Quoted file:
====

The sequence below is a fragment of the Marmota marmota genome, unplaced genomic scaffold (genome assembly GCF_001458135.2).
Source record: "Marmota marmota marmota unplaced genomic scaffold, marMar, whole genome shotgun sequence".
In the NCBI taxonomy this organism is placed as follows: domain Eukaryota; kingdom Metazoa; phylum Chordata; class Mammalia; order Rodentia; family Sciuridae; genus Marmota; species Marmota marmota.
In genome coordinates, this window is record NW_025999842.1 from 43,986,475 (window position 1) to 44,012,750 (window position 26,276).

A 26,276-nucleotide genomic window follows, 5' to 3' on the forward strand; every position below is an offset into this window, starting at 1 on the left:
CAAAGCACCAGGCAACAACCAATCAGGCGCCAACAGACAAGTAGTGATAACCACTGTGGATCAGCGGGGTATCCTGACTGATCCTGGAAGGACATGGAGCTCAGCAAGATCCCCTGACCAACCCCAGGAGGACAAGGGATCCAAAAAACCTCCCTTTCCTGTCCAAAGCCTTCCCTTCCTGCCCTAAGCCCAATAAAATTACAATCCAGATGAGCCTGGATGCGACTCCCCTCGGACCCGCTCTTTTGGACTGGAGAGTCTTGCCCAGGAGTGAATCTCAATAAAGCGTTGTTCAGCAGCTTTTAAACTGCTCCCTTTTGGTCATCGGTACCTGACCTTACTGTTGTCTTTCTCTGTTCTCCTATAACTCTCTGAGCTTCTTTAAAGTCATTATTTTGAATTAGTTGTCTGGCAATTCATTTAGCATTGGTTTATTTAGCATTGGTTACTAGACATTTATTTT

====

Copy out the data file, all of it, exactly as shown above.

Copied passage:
The sequence below is a fragment of the Marmota marmota genome, unplaced genomic scaffold (genome assembly GCF_001458135.2).
Source record: "Marmota marmota marmota unplaced genomic scaffold, marMar, whole genome shotgun sequence".
In the NCBI taxonomy this organism is placed as follows: domain Eukaryota; kingdom Metazoa; phylum Chordata; class Mammalia; order Rodentia; family Sciuridae; genus Marmota; species Marmota marmota.
In genome coordinates, this window is record NW_025999842.1 from 43,986,475 (window position 1) to 44,012,750 (window position 26,276).

A 26,276-nucleotide genomic window follows, 5' to 3' on the forward strand; every position below is an offset into this window, starting at 1 on the left:
CAAAGCACCAGGCAACAACCAATCAGGCGCCAACAGACAAGTAGTGATAACCACTGTGGATCAGCGGGGTATCCTGACTGATCCTGGAAGGACATGGAGCTCAGCAAGATCCCCTGACCAACCCCAGGAGGACAAGGGATCCAAAAAACCTCCCTTTCCTGTCCAAAGCCTTCCCTTCCTGCCCTAAGCCCAATAAAATTACAATCCAGATGAGCCTGGATGCGACTCCCCTCGGACCCGCTCTTTTGGACTGGAGAGTCTTGCCCAGGAGTGAATCTCAATAAAGCGTTGTTCAGCAGCTTTTAAACTGCTCCCTTTTGGTCATCGGTACCTGACCTTACTGTTGTCTTTCTCTGTTCTCCTATAACTCTCTGAGCTTCTTTAAAGTCATTATTTTGAATTAGTTGTCTGGCAATTCATTTAGCATTGGTTTATTTAGCATTGGTTACTAGACATTTATTTT